I am hopeful that once the earth, sun and moon are very closely aligned, the madness of the world will somehow un-mad itself, at least briefly.
Of course, there is the very logical possibility that I'll sleep through my alarm, the lunar eclipse will happen and I'll only remember it happened when I see someone's post on Instagram about it; and be deeply disappointed in myself, thus continuing my own personal madness of being inordinately disappointed in missing the LPLE-500.
But, I am going to try my best to get up, irrationally wake up my entire household, go outside, be disappointed by the cloud cover and see nothing, but pretend it was something for generations to come, so that my grandchildren can hear all about the LPLE-500 of 2021, in the midst of a global pandemic.
I am already crafting the story I will tell over the future equivalent of Facetime to my grandchildren.
I am not the only one who believes there is magic and madness in the lunar eclipse. Cultures and ancient people did all sorts of crazy things to honor and celebrate the lunar eclipse. If you are looking for ideas how to commemorate the LPLE-500, I've got you covered with some ideas borrowed from the ancients:
1. Go out and create a commotion.
In some Chinese traditions, people would ring bells to keep a dragon from biting the moon during the lunar eclipse. And not to left out from commotion making, the Inca would throw would throw sticks at the moon (I assuming they practiced, because the moon is like super far way) and then shouted at the moon, to scare away the jaguar that they thought was eating the moon. Once the jaguar was finished (and still hungry, apparently magical sky jaguars have very big appetites), it would come down and eat all the animals on the earth, like it was at a Vegas buffet.
And I get it; as noted, the moon is very faraway, so who knows what is exactly happening up there. It is always wise to make a commotion when you think you or your moon might be eaten.
So, go out there at 3:45am and start your shouting!
2. Begin Intermittent Fasting (or other diet!)
An Indian superstition is that you should not eat or drink during the lunar eclipse because food goes bad. The ancient Mesopotamians had some very complicated belief involving seven demons which resulted in them poisoning someone who was made to pretend to be king (and then like I mentioned LITERALLY POISONED).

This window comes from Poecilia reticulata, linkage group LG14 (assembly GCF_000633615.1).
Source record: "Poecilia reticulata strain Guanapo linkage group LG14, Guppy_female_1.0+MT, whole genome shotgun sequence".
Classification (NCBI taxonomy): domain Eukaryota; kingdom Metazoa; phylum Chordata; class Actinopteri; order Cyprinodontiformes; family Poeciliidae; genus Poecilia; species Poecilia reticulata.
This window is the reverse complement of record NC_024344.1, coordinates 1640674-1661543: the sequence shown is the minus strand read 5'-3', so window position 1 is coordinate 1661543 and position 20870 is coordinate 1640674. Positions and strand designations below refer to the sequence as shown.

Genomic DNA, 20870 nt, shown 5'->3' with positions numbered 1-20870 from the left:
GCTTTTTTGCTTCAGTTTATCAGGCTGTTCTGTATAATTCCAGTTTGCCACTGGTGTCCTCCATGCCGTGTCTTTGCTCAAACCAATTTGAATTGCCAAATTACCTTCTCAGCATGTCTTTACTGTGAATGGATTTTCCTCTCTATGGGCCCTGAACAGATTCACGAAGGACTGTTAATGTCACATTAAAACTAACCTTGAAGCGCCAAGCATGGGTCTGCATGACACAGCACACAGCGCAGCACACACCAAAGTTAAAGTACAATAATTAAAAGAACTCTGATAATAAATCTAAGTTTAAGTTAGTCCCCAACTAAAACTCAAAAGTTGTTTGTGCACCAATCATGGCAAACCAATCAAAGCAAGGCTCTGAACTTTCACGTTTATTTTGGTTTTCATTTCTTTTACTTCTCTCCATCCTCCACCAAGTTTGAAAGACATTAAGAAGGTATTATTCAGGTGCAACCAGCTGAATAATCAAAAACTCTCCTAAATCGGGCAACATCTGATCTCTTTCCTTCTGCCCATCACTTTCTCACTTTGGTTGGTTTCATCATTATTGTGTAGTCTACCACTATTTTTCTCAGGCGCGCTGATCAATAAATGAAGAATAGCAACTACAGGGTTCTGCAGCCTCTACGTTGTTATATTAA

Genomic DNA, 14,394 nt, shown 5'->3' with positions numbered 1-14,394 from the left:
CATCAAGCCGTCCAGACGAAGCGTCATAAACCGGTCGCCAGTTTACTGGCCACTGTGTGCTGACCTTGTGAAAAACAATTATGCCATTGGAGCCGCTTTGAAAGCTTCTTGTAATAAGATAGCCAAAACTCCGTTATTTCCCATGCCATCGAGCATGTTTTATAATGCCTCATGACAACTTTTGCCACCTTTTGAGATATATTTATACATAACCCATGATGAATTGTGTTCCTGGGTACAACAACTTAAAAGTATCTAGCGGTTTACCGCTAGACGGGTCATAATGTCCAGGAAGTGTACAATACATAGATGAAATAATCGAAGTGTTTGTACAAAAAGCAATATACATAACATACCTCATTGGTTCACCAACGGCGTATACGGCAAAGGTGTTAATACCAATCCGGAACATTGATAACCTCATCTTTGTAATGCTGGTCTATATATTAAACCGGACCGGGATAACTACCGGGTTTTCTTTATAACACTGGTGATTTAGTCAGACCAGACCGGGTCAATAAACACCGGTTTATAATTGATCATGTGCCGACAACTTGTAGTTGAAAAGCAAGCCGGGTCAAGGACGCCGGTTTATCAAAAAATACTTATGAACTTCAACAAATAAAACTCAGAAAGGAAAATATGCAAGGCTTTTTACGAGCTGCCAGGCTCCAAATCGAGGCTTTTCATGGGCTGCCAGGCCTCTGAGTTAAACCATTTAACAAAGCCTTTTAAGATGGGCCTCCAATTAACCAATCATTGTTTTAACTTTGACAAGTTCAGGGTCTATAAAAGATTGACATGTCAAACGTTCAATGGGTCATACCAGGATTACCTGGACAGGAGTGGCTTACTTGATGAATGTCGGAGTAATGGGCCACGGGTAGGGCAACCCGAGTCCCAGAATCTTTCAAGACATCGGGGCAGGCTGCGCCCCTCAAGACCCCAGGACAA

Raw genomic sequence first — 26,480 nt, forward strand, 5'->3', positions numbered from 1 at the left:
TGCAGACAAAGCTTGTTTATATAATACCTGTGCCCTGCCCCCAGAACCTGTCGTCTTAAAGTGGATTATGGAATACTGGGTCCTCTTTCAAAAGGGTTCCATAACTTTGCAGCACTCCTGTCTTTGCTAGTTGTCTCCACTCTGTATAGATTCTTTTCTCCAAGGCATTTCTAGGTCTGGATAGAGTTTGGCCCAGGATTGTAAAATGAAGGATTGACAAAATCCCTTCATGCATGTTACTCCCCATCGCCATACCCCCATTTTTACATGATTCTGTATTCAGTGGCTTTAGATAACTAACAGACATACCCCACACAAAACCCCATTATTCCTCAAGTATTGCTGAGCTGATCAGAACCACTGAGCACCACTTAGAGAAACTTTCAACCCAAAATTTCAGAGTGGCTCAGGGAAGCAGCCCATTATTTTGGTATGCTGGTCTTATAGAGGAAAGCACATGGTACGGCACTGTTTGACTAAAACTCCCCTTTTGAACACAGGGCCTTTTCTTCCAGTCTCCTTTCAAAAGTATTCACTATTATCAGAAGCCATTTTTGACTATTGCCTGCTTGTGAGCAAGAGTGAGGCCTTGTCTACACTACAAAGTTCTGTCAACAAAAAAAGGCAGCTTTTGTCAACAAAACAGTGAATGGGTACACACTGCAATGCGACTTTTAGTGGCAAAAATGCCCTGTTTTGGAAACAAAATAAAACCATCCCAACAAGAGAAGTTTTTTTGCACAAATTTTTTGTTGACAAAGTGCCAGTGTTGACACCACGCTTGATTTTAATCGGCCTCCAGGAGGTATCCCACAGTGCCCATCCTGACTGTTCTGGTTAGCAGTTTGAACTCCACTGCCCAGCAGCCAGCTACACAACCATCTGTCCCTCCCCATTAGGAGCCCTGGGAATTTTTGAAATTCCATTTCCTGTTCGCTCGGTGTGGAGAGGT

Also late night snacking is linked to acid reflux and weight gain.
So, don't eat! Just begin the diet practice of intermittent fasting! It's the perfect time to jump start a diet!
3. Practice for the End of Days
In the Bible, the lunar eclipse is a sign of the apocalypse, so embrace what could be the end of days and get out and practice! Maybe you believe that the zombies will come (so bring a sharp stick) or that a deadly virus will come (bring your vaccination card and a mask and hand sanitizer) or that there will be earthquakes and mudslides and fires (I've got no solution for this one!). Whatever you believe, wear your running shoes and be ready for whatever comes!
4. If you are pregnant, don't wake up!
Apparently, there are several cultures that believe the dark moon will curse an unborn child. So if you know you are pregnant, suspect you are pregnant or are merely very tired, don't wake up! No one wants to deal with you and your cursed child. JUST SLEEP!
5. Punch Your Sibling
A group in Suriname believed that the Sun and Moon are siblings; so when the lunar eclipse happens, it means one of them got fed up with the other one's crap and knocked their sibling out. In honor of this ancient myth, set your alarm and punch your sibling!
6. Drop Your Baggage
Look, we've got problems. (I have SO MANY PROBLEMS!). Astrologists believe that the moon controls emotions. Take this blotting out the moon as an opportunity to drop all your crazy and open yourself up to new things. And don't worry, you will replace all your emotional baggage by Monday; so travel light! The world is a hot mess, so you can pick up a new problem quickly and cheaply!